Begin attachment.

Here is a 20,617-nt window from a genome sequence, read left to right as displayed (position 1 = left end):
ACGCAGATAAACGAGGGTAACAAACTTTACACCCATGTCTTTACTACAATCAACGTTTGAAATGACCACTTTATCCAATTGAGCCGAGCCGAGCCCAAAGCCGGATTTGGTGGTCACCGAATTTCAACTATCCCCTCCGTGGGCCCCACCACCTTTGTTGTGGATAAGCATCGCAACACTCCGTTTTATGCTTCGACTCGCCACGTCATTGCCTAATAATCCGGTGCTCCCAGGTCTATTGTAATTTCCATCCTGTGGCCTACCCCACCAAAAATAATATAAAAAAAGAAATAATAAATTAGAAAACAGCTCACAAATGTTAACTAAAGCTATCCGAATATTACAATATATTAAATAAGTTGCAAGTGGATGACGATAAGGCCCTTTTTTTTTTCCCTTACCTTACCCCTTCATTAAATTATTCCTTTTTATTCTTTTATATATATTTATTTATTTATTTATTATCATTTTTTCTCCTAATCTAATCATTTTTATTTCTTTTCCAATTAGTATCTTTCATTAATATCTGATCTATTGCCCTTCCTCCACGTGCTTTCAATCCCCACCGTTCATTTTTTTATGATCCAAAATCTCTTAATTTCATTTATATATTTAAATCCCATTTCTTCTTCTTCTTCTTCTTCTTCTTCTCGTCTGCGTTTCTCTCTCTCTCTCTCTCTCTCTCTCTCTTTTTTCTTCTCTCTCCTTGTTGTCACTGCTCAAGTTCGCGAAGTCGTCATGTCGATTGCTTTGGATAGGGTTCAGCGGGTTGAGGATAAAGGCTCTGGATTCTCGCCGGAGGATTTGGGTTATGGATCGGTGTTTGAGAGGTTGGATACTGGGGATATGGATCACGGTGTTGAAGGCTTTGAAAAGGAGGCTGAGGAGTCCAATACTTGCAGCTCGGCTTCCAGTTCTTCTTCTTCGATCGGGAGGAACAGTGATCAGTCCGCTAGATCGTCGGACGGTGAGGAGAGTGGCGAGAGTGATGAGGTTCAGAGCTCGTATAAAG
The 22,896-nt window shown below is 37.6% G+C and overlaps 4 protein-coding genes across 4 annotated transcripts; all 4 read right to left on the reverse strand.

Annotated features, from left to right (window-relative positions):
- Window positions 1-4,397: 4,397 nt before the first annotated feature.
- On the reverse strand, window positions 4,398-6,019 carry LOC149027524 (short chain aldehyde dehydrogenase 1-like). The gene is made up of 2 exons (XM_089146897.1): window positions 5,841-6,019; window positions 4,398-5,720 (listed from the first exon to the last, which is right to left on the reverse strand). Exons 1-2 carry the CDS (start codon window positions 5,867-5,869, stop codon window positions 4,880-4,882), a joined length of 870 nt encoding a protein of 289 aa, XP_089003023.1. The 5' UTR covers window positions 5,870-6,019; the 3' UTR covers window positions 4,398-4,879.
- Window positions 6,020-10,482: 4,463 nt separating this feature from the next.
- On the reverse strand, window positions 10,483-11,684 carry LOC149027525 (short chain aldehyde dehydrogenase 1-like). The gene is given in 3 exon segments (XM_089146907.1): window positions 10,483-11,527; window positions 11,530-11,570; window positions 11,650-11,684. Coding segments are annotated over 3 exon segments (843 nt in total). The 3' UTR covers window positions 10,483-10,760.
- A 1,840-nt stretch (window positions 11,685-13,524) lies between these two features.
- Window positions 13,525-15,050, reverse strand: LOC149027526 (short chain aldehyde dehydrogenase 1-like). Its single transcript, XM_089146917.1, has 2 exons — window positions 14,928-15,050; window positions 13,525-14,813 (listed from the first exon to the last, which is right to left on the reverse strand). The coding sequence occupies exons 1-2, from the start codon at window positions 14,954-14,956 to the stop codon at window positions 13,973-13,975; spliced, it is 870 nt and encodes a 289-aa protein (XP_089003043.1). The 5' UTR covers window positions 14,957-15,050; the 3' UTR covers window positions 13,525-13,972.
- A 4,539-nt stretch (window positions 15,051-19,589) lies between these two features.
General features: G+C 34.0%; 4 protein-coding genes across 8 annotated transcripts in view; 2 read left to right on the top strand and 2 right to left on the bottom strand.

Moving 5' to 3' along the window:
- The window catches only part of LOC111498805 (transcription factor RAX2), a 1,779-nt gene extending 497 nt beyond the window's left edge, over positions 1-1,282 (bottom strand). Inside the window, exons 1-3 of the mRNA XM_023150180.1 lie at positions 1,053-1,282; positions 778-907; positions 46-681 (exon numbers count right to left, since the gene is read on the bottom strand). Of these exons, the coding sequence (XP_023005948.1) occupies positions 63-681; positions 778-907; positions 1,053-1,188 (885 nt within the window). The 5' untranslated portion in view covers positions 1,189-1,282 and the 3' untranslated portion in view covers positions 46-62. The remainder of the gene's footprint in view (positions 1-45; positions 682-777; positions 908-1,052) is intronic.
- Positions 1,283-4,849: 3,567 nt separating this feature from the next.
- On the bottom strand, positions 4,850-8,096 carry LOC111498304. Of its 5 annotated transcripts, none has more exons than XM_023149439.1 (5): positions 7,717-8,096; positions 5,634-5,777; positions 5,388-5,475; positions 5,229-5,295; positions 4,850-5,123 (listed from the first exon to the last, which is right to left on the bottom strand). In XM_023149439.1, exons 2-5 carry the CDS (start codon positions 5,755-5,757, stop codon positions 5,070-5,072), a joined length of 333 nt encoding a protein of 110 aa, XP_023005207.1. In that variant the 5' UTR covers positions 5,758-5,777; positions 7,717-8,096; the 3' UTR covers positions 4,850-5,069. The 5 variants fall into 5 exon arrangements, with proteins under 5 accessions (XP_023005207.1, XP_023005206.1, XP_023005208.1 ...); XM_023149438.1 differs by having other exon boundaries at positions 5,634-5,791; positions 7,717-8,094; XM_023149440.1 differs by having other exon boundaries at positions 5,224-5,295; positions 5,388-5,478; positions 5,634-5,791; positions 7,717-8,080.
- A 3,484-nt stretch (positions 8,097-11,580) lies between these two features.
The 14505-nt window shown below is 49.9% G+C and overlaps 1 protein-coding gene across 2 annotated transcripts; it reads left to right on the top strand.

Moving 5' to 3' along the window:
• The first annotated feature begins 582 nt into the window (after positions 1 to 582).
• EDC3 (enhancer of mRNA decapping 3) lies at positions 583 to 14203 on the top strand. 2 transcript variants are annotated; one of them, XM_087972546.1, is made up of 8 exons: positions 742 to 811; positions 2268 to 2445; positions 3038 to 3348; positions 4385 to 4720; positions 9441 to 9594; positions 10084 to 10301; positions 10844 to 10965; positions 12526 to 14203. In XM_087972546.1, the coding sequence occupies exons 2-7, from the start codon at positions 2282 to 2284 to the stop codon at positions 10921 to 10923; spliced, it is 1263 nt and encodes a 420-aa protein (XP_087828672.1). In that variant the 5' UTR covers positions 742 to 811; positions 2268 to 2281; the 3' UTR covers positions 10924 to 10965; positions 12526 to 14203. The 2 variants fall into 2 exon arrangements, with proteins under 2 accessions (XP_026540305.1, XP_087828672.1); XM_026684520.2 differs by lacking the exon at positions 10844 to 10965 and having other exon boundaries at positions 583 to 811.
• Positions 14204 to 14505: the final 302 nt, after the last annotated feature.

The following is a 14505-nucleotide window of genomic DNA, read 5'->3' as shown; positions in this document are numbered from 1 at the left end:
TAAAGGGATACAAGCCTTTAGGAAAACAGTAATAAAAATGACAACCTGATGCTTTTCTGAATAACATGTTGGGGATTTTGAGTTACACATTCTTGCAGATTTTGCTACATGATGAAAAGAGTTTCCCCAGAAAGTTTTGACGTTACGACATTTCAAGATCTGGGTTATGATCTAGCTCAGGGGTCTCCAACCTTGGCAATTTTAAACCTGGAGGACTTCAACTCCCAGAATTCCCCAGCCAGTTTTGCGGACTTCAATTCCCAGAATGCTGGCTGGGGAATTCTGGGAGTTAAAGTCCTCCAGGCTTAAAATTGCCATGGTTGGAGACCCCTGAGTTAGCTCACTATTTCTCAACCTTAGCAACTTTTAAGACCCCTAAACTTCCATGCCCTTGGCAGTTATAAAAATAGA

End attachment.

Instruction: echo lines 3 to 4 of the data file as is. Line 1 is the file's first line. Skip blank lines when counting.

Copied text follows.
The 22,896-nt window shown below is 37.6% G+C and overlaps 4 protein-coding genes across 4 annotated transcripts; all 4 read right to left on the reverse strand.

Annotated features, from left to right (window-relative positions):